|Posted by johnnieraz on November 14, 2020 at 1:45 AM|
By John Rezell
The true magic of Mother Nature springs to life while I spend countless hours outdoors, hiking and biking. Vast breathtaking vistas, deep breaths of fresh air and overwhelming silence transport my mind to a magical place.
There, I often ponder my greatest question in life. No, it’s not the meaning of life. It’s simply, how did I become the person I am today?
When I probe deeply, I vividly remember people. I see faces, and relive specific examples of how those individuals left a lasting impression upon me. How it helped create me.
Of course, my two greatest influences were my parents.
My Dad’s artistic talents awed me.
As an architect, he could draw anything, often sketching funny notes to crack us up.
He took up watch repair because of his fascination with mechanics, and combined it with his woodworking skills to make amazing clocks.
Later he began to whittle, and created a world of tiny characters that showed off his offbeat humor — like the doctor who operated on a woman holding his big saw next to that woman whom he put back together backward, the lady lifting the front of her dress to show her behind and back of her legs and feet.
Eventually he dabbled with working on leather, too, creating belts, wallets and even beer bottle holders for your belt.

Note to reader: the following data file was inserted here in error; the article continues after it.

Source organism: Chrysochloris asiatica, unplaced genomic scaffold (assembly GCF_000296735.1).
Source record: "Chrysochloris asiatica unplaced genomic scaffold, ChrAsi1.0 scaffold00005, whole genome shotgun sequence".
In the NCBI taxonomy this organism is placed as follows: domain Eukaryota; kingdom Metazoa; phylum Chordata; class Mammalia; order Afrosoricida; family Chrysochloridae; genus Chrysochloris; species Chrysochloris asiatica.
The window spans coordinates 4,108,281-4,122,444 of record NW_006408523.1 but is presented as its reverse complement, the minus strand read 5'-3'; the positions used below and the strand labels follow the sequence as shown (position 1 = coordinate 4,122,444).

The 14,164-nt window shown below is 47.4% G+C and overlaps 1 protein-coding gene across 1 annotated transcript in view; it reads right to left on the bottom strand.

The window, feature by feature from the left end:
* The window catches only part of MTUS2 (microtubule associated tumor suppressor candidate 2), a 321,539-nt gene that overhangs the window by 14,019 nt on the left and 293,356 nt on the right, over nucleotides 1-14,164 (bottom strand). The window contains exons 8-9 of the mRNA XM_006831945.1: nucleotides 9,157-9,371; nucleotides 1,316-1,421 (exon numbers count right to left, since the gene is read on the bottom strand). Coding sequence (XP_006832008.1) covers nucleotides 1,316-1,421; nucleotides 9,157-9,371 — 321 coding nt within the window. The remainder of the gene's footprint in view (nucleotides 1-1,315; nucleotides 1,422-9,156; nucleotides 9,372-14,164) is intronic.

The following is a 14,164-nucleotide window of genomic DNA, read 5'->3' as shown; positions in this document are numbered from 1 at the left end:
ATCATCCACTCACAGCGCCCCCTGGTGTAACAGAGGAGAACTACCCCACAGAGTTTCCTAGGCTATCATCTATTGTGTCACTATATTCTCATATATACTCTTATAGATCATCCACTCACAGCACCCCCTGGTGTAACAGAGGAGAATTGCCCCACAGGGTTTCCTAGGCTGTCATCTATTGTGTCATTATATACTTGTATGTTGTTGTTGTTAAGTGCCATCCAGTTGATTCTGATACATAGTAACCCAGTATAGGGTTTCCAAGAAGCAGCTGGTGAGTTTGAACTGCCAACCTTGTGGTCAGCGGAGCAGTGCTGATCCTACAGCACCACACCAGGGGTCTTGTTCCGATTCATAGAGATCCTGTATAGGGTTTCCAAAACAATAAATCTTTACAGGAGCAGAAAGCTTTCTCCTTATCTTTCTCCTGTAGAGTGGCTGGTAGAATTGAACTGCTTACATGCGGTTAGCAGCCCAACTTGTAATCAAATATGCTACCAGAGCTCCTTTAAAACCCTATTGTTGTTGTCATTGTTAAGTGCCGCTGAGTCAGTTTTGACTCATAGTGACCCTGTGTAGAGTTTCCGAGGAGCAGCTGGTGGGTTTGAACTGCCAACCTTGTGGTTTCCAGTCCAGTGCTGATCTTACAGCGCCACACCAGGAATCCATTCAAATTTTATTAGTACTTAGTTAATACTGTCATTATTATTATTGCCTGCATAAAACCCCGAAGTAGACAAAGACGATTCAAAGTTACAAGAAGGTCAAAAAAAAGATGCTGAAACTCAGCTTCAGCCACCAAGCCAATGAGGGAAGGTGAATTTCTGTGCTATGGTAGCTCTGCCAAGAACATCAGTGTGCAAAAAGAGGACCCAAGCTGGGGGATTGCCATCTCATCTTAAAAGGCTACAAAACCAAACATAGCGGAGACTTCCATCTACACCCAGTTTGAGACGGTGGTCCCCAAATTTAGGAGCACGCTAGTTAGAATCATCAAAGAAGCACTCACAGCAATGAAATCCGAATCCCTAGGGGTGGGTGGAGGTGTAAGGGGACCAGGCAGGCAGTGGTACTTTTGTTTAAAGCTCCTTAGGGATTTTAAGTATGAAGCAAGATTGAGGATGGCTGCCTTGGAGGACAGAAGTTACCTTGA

But my Dad couldn’t write very well.
So, when I showed a penchant for the written word back in grade school, my Dad jumped at the opportunity to encourage me. He paid me for anything I would write — a penny for every five words.
I wrote all sorts of stuff — some short stories, poems and essays. That led me to start my own sports magazine that I distributed to a few relatives and neighbors, hammering on a typewriter hard enough to get through five copies of carbon paper to write stories about games in our Electric Football League, the Green Bay Packers and Milwaukee Bucks.
My Dad confided in me that he struggled with any type of writing. He agonized over putting together a sentence or two.
When I graduated from college with a degree in Journalism, he reminded me of that. He said the ability to write is a God-given talent, like being musical or athletic or artistic, as he was.
Without question, my Dad had a major influence on my life. So did my Mom. And so many others, too.
A few years ago when I began writing my trio of memoirs, I began to pen Thank You letters to the individuals who have made a significant imprint on my life.
Now I’ve created a compilation of those letters in a small book, A Bucket List for Thank Yous.
The primary purpose of my Thank You letters is to honor those who have made a significant impact in my life.
But almost as important to me — to honor my Dad and help out those who might be like him — is offering this book or an individual letter to those who can’t write well. Those who search for a voice and a way to thank others.
If you have someone in your life you want to thank, but have never been able to find the words to say it, send them a copy and tell them which letter best describes your feelings or relationship.
As we endure this challenging year of 2020, we have the Thanksgiving season to reflect on our lives and offer thanks.
EDITOR'S NOTE: At this point the ebook is available on Smashwords.com. It will soon be available on a number of websites including Amazon.com, BarnesandNoble.com and iTunes.